How Dystocia Affects Dogs
Prolonged parturition – or an abnormally long duration of labor and whelping of a litter - is called “dystocia.” Dystocia can result in very serious consequences both for the mother and for her puppies. In many cases, a cesarean section (C-section) will be necessary to save the life of the dam and as many of her puppies as possible. Unfortunately, in some cases, especially in puppy-mill and backyard breeding situations, the mother and her litter may die as a result of complications from dystocia.
Symptoms of Dystocia
The chief complaint of owners of bitches with dystocia is the perception that labor and whelping are not proceeding as they should be. This can be based on several different things, including:
- An abnormally long time between deliveries of puppies
- A prolonged period of labor with no puppies being born
- Delivery of stillborn puppies (born dead)
- Presence of a puppy in the birth canal without obvious abdominal contractions or movement of the puppy. If this persists for more than 5 to 10 minutes, an assisted delivery via c-section probably is warranted.
- Active labor (bearing down; strong contractions) for more than 60 minutes without delivering a puppy
- Agitation in the dam
- Persistent nesting behavior (digging, circling)
- Fatigue, exhaustion
- Straining as if to defecate (tenesmus) – when persistent, this suggests an obstruction in the birth canal or uterine inertia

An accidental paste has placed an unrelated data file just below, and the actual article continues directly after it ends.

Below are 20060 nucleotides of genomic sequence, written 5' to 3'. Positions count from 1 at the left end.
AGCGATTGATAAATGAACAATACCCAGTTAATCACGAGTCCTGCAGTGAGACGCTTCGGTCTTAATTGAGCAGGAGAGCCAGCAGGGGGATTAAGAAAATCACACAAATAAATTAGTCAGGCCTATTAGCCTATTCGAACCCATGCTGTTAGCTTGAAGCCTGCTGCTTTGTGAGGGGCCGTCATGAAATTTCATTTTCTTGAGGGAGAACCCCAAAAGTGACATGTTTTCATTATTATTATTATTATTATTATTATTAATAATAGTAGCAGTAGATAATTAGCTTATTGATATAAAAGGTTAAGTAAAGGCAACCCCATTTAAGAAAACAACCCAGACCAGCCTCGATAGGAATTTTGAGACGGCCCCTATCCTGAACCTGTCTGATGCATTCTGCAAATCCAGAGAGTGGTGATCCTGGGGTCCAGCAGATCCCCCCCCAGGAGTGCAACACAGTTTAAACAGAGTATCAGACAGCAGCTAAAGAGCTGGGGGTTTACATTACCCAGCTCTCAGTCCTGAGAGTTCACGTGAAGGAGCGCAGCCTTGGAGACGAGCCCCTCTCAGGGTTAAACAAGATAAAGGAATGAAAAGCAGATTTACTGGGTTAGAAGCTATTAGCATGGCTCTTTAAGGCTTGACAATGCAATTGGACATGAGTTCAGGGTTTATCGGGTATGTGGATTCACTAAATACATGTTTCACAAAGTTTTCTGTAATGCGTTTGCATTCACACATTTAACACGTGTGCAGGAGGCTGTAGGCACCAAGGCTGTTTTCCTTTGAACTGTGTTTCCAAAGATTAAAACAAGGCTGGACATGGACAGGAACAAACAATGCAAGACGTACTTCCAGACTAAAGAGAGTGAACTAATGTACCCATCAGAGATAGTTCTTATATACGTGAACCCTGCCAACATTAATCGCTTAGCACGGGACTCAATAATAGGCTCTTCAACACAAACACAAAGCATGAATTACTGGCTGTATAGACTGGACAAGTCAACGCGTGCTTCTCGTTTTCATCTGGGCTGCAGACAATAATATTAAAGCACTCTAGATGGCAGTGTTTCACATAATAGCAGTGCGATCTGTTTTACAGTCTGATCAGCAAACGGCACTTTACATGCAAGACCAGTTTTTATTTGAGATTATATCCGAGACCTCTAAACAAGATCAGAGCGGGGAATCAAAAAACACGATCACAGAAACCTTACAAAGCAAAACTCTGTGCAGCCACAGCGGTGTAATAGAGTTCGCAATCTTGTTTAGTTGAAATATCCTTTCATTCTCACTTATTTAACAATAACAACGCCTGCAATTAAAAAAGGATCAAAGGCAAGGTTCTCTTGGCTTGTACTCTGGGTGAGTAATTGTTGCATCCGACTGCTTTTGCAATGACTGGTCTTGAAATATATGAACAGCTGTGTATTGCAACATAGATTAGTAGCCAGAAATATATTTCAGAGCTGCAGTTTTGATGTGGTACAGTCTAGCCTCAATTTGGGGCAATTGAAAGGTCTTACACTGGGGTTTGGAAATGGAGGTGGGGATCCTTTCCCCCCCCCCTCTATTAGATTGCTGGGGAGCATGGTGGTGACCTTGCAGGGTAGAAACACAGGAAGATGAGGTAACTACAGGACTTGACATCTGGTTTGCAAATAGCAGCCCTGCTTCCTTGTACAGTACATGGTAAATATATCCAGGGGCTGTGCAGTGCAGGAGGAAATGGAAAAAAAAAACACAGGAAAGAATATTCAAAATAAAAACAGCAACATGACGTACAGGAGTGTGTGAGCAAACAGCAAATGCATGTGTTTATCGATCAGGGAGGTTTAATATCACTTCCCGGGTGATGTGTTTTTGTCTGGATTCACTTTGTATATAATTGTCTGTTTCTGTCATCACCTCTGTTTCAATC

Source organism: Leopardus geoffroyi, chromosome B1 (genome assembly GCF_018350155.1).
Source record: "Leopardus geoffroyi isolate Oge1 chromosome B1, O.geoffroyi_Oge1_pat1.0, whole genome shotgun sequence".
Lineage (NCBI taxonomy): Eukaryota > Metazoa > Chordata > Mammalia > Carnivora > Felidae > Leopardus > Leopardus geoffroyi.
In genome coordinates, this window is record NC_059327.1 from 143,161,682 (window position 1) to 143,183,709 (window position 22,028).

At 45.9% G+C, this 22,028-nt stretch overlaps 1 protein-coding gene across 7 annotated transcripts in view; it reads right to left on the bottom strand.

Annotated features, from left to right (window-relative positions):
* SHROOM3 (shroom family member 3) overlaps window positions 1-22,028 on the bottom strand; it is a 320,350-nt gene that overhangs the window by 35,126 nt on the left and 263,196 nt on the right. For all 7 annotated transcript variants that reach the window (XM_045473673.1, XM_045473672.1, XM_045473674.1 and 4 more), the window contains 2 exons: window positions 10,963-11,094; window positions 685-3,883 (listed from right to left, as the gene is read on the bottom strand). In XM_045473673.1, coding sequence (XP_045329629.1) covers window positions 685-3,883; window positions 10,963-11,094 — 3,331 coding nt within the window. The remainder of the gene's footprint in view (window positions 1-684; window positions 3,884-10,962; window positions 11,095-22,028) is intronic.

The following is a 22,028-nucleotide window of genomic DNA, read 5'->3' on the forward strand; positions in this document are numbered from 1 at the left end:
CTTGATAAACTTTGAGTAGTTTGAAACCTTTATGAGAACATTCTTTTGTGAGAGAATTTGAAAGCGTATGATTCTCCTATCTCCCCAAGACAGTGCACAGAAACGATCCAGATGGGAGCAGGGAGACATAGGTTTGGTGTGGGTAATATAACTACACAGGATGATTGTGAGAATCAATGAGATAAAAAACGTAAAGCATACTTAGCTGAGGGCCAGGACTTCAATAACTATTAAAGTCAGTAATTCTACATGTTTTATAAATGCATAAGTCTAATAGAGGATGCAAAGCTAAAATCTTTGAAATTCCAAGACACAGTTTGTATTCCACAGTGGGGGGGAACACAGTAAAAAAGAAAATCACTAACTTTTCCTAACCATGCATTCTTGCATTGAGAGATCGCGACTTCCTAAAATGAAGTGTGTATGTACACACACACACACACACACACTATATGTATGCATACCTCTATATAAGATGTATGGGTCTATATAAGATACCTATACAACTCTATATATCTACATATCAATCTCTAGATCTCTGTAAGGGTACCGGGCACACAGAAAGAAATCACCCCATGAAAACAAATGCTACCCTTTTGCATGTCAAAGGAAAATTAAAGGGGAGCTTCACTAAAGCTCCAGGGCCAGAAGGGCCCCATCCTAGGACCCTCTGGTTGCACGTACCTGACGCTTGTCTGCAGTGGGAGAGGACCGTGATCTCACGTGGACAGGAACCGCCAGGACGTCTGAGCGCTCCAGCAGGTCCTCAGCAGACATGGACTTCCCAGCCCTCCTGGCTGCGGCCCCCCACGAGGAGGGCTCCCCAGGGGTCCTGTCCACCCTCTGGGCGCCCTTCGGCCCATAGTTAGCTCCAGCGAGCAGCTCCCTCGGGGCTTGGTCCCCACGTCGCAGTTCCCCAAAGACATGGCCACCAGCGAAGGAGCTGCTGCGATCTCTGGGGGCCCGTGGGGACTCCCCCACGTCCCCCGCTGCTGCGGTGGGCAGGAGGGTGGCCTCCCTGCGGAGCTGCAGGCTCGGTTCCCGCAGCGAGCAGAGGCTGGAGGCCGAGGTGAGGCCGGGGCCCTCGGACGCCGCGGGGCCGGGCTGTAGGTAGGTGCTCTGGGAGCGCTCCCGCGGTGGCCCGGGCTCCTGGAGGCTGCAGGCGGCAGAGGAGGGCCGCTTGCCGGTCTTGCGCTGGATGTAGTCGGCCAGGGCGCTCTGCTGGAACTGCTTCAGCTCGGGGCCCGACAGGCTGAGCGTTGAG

- Abnormal discharge from the vagina and vulva that is dark greenish and smelly; this is called “uteroverdin”. It may or may not contain fresh red blood. This dark vaginal discharge suggests that the placenta has separated from the uterine lining and indicates the need for immediate intervention. A foul-smelling vaginal discharge under these circumstances suggests that one or more of the fetuses have died.
Dogs at Increased Risk
Brachycephalic breeds – those with broad top skulls, flat faces and almost nonexistent muzzles – have a much higher incidence of dystocia than do other breeds. They include French Bulldogs, Boxers, Bulldogs, Boston Terriers, Pekingese and Pugs, among others. Certain large and giant breed dogs, especially Mastiffs, also reportedly suffer from dystocia more than the average breed due to uterine inertia. Dystocia most commonly affects the very first puppy in a litter. It is also more common in so-called “singleton litters”, where there is only one puppy to be whelped.